New evidence suggests that the body of slain Saudi journalist Jamal Khashoggi was likely burned in a large outdoor tandoor pit - an outdoor barbeque pit - at the Saudi consul general's residence in Istanbul.
Khashoggi's allegedly dissected body was brought to the residence in bags from the Saudi Consulate building several hundred meters away, according to an Al-Jazeera documentary that aired Sunday. Turkish officials believe the burning of the body took place over a period of three days. The Saudi assassination squad later cooked bags of meat in the same tandoor oven to cover up the cremation, authorities claimed. In another chilling revelation, Istanbul police said in the 2018 annual report that the Saudi assassination squad had ordered 32 portions of raw meat from a well-known restaurant for the consulate after the murder, strengthening suspicions that they got rid of the journalist's body by burning it. The outdoor furnace in the Saudi consul's yard was built according to his specifications and can withstand temperatures hot enough to melt metal, a worker who constructed the oven told Al-Jazeera.
Traces of the journalist's blood were also found on the walls of the Saudi consul's office under a coat of paint applied after the murder.
According to the documentary, the head of the National Intelligence Organization (MİT), Hakan Fidan, was the first Turkish official to contact Saudis over the killing, inquiring into the whereabouts of Khashoggi. Crown Prince Mohammed bin Salman, who spoke to Fidan, swiftly ended the call over an "unacceptable threat." Al-Jazeera said its documentary was based on interviews with security officials, politicians and some of the slain journalist's Turkish friends.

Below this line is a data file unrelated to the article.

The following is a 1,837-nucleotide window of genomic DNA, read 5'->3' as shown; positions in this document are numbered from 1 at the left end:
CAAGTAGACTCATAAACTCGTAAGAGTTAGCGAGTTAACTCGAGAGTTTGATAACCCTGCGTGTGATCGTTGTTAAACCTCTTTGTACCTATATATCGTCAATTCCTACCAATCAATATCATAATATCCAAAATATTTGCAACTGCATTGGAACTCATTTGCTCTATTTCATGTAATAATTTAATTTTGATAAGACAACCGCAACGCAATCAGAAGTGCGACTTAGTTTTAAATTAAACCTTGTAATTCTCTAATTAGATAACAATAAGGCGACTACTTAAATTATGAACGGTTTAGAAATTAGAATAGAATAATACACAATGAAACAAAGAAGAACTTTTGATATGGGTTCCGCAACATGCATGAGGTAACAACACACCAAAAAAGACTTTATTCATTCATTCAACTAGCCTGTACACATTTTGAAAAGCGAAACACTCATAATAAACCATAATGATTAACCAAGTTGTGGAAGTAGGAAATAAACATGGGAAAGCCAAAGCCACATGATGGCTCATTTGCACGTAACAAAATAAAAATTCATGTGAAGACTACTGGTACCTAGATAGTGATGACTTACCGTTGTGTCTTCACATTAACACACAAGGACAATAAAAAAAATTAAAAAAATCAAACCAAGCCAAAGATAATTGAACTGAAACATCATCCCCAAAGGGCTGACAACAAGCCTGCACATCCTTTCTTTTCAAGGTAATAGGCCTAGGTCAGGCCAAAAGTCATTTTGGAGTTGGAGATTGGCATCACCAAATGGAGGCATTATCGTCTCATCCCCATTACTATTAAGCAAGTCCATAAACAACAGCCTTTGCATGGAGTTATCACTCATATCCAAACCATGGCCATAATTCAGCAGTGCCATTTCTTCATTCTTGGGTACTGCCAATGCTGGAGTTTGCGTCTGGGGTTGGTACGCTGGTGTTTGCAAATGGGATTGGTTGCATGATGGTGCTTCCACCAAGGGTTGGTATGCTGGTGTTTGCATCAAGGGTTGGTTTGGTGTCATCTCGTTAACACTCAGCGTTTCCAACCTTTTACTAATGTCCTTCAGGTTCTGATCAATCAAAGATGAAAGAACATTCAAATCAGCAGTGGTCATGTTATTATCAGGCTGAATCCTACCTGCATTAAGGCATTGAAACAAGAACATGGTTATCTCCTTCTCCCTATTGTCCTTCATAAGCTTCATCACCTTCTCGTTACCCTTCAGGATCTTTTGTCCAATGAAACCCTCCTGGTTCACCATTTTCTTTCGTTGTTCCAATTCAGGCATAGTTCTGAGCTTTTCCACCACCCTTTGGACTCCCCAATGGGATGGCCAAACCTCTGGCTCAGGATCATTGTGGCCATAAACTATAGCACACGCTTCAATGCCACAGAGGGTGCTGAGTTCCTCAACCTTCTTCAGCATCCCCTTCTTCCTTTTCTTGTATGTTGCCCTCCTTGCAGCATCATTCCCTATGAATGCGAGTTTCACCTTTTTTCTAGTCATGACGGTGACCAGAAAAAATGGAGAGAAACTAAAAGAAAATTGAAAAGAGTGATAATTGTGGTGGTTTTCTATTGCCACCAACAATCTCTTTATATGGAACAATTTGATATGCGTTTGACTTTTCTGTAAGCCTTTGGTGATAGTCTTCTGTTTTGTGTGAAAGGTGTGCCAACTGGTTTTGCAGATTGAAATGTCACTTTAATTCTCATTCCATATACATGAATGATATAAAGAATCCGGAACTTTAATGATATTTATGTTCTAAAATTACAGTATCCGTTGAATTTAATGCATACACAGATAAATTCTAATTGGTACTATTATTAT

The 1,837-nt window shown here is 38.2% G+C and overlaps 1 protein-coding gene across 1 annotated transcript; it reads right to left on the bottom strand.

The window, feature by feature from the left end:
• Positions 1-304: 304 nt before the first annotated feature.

Khashoggi was killed and dismembered by a group of Saudi operatives in the country's consulate in Istanbul on Oct. 2, 2018. Initially denying and later downplaying the incident as an accidental killing in a fistfight, almost three weeks after the disappearance Riyadh finally admitted that Khashoggi was murdered in a premeditated action but denied any involvement of the royal family. Despite more than 150 days passing since Khashoggi's assassination, the whereabouts of his body remain unknown. Following a weeklong visit to Turkey, U.N. special rapporteur for extrajudicial summary or arbitrary executions, Agnes Callamard, concluded that Saudi Arabia undermined Turkey's efforts to investigate the death of Khashoggi, which she described as a "brutal and premeditated killing" planned and carried out by Saudi officials.